As the world rapidly becomes a global village, Hindu leaders are collectively discovering that Hindu unity is more important than ever before. Through such unity, Hinduism can stand proudly alongside the other great religions of the world, serving its followers, protecting their rights and working with governmental and private agencies for the upliftment of society. Through such unity, the wise voice of the great grandfather of religious experience can be heard—a voice of tolerance and compassion born of a reverence of the Divine within all beings and all things. Certainly that voice is dearly needed now to help guide humanity through this violent, perilous time, with so many challenges in every area of life. A mutual Hindu front based on the eternal laws of dharma will be a potent social and political force, but the integrity of that unity depends on how we define it.
Some would define it as a "unity in sameness," perhaps because they find Hinduism's phenomenal diversity too complex, too confusing, too great an obstacle to the kind of social and political unity that they envision. But, as my Gurudeva, Satguru Sivaya Subramuniyaswami, observed, "It is not uniformity or sameness that we seek. It is solidarity, individuals coming together for common purposes celebrating their differences and pursuing their unique ways, not denying them or trying to restrain or even destroy them." A better definition is solidarity in diversity.
Recently I pilgrimaged to Toronto. After my talk at the Hindu Temple of Richmond Hill, as devotees were coming forward for blessings, one man asked, "Swami, should I call myself a Saivite or a Hindu?" Of course, the answer I gave was, "Both." This simple story illustrates what to me is the perfect meaning of Hindu unity, which Gurudeva called Hindu solidarity. He also founded our magazine, Hinduism Today, which last year celebrated its 25th anniversary, as an effective tool for promoting Hindu solidarity. He declared as its first objective: "To foster Hindu solidarity as a unity in diversity among all sects and lineages."
Gurudeva's explanation of Hindu solidarity is as follows: "For all sects of Hinduism to survive in their pristine purity, maintaining their traditions, cultural heritages and religious theologies within our great Sanatana Dharma, each must strengthen the other by strengthening itself. Having found their roots, Hindus of all sects can proceed with confidence and work for Hindu solidarity. The many beliefs and practices common to all Hindus are the meeting ground, the basis, of this profound unity in diversity."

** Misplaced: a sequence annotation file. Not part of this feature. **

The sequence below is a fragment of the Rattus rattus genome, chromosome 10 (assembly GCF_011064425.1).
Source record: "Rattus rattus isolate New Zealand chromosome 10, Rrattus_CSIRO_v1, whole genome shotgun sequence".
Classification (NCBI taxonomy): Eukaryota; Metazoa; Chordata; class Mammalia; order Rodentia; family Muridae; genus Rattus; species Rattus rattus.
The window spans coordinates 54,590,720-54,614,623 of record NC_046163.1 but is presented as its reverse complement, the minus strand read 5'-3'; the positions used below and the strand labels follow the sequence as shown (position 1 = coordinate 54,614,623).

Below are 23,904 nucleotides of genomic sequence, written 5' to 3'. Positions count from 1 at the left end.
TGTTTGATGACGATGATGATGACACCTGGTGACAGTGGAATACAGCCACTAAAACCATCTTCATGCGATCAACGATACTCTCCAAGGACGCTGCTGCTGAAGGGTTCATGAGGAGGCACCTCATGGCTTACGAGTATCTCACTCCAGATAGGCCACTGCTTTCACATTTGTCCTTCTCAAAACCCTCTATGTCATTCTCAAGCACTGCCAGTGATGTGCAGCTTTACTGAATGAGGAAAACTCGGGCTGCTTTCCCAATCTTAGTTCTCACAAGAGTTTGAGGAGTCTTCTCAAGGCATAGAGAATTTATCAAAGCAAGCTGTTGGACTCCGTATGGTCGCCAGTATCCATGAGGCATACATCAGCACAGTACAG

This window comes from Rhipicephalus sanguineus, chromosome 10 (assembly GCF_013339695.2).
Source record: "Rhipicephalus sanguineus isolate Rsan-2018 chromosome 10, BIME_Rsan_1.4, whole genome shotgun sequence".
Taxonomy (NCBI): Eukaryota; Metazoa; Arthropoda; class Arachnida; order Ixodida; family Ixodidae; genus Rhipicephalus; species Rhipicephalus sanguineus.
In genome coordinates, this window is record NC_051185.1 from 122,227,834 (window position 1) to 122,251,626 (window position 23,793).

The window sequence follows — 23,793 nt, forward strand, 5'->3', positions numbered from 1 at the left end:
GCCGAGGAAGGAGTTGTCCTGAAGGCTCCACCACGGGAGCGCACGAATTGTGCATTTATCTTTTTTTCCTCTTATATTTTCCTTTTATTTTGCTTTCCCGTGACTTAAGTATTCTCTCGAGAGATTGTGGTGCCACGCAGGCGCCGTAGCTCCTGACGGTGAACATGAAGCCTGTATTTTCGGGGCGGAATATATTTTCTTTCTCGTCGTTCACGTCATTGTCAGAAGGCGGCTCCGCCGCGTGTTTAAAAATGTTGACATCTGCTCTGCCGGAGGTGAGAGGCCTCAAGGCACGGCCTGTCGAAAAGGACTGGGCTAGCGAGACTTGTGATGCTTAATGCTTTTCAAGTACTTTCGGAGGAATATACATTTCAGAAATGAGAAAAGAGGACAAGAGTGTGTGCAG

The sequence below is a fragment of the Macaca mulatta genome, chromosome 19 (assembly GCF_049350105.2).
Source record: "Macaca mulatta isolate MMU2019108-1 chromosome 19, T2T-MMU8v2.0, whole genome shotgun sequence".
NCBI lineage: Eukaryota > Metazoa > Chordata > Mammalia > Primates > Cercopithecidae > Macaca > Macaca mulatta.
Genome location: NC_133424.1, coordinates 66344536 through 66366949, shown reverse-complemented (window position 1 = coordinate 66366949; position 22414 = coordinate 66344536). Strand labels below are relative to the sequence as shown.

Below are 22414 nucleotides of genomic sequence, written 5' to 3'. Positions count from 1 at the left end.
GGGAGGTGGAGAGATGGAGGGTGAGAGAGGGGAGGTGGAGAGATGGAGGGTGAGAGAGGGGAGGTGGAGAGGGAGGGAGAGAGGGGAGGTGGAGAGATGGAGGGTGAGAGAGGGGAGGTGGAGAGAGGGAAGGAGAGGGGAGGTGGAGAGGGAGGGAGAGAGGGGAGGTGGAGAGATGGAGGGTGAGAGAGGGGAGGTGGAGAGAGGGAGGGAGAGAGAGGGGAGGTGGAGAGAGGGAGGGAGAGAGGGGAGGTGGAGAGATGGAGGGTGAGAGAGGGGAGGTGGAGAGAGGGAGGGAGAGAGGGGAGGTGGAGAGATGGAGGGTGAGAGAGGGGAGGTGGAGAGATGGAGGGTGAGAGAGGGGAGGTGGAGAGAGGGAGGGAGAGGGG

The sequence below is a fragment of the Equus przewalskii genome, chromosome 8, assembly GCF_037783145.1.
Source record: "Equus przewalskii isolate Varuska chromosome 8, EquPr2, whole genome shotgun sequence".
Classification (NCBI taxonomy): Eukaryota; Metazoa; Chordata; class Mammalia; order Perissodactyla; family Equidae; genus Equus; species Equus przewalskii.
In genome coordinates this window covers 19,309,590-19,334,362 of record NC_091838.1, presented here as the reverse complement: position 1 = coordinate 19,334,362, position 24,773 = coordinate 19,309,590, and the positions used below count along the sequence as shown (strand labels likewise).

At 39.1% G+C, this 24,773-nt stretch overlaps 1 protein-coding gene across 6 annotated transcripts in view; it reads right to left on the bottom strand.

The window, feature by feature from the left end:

Hinduism has four main sects, also called denominations—Saivism, Shaktism, Smartism and Vaishnavism. Gurudeva indicates that the starting point in achieving Hindu solidarity is for each denomination to strengthen itself. This means that the followers of each of these denominations, and the many lineages within them, should become more knowledgeable about their denomination's beliefs, practices and ways of worship and pursue them more diligently. This is how each denomination is strengthened—as each devotee draws strength from the heritage of his roots.
The second step naturally occurs when other Hindus are inspired to learn more about their tradition and its practices by meeting Hindus who have already become proficient and knowledgeable. This is the idea of "each strengthening the other by strengthening itself."
This then leads to the third step, which is Hindus of the four major denominations effectively coming together to create a Hindu unity. Their coming together is effective because each follower and each leader is knowledgeable and deeply involved in his or her own tradition.
The nature of this unity is that it is based on solidarity rather than sameness. It cannot be based on sameness, as the followers of the four denominations do not hold identical beliefs and do not follow identical practices. On many points they differ. Therefore, unity must be based on solidarity, coming together on the shared platform of beliefs and practices common to all Hindus while acknowledging that in many ways we differ.
Said another way, the social, political power of the family of faiths we call Hinduism is based on its spiritual, mystical power, which abides in its many individual sects and sampradayas, each with its enlightened guru lineages, dynamic temples, noble traditions and profound scriptural canons. This sectarian diversity is the real power of the Hindu faith and must be preserved.